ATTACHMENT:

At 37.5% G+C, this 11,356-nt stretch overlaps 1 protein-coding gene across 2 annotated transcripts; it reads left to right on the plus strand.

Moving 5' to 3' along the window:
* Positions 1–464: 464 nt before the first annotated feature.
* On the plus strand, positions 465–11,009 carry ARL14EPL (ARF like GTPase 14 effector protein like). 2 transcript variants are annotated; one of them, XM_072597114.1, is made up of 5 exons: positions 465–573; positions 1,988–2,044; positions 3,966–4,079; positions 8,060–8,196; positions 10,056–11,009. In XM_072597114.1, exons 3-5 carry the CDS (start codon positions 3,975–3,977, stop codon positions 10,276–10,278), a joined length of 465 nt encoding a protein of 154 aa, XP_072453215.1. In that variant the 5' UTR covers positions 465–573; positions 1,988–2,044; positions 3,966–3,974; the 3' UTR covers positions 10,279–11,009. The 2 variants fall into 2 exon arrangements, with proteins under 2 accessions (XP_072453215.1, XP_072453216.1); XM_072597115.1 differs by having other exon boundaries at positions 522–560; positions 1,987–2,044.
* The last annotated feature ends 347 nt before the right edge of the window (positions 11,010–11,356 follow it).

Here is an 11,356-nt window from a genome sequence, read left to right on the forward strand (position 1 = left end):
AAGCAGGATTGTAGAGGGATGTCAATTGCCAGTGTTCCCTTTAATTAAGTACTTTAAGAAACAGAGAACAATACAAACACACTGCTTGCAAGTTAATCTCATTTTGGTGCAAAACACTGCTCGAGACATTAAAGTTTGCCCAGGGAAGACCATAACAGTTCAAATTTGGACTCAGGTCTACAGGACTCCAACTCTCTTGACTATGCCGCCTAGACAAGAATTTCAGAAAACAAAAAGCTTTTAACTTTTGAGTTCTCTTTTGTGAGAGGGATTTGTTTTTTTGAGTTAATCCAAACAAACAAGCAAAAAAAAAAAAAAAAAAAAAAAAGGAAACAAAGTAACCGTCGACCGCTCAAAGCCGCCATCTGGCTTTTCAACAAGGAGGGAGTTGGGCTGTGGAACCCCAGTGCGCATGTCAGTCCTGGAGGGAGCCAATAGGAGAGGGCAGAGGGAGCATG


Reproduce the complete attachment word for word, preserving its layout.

At 37.5% G+C, this 11,356-nt stretch overlaps 1 protein-coding gene across 2 annotated transcripts; it reads left to right on the plus strand.

Moving 5' to 3' along the window:
* Positions 1–464: 464 nt before the first annotated feature.
* On the plus strand, positions 465–11,009 carry ARL14EPL (ARF like GTPase 14 effector protein like). 2 transcript variants are annotated; one of them, XM_072597114.1, is made up of 5 exons: positions 465–573; positions 1,988–2,044; positions 3,966–4,079; positions 8,060–8,196; positions 10,056–11,009. In XM_072597114.1, exons 3-5 carry the CDS (start codon positions 3,975–3,977, stop codon positions 10,276–10,278), a joined length of 465 nt encoding a protein of 154 aa, XP_072453215.1. In that variant the 5' UTR covers positions 465–573; positions 1,988–2,044; positions 3,966–3,974; the 3' UTR covers positions 10,279–11,009. The 2 variants fall into 2 exon arrangements, with proteins under 2 accessions (XP_072453215.1, XP_072453216.1); XM_072597115.1 differs by having other exon boundaries at positions 522–560; positions 1,987–2,044.
* The last annotated feature ends 347 nt before the right edge of the window (positions 11,010–11,356 follow it).

Here is an 11,356-nt window from a genome sequence, read left to right on the forward strand (position 1 = left end):
AAGCAGGATTGTAGAGGGATGTCAATTGCCAGTGTTCCCTTTAATTAAGTACTTTAAGAAACAGAGAACAATACAAACACACTGCTTGCAAGTTAATCTCATTTTGGTGCAAAACACTGCTCGAGACATTAAAGTTTGCCCAGGGAAGACCATAACAGTTCAAATTTGGACTCAGGTCTACAGGACTCCAACTCTCTTGACTATGCCGCCTAGACAAGAATTTCAGAAAACAAAAAGCTTTTAACTTTTGAGTTCTCTTTTGTGAGAGGGATTTGTTTTTTTGAGTTAATCCAAACAAACAAGCAAAAAAAAAAAAAAAAAAAAAAAAGGAAACAAAGTAACCGTCGACCGCTCAAAGCCGCCATCTGGCTTTTCAACAAGGAGGGAGTTGGGCTGTGGAACCCCAGTGCGCATGTCAGTCCTGGAGGGAGCCAATAGGAGAGGGCAGAGGGAGCATG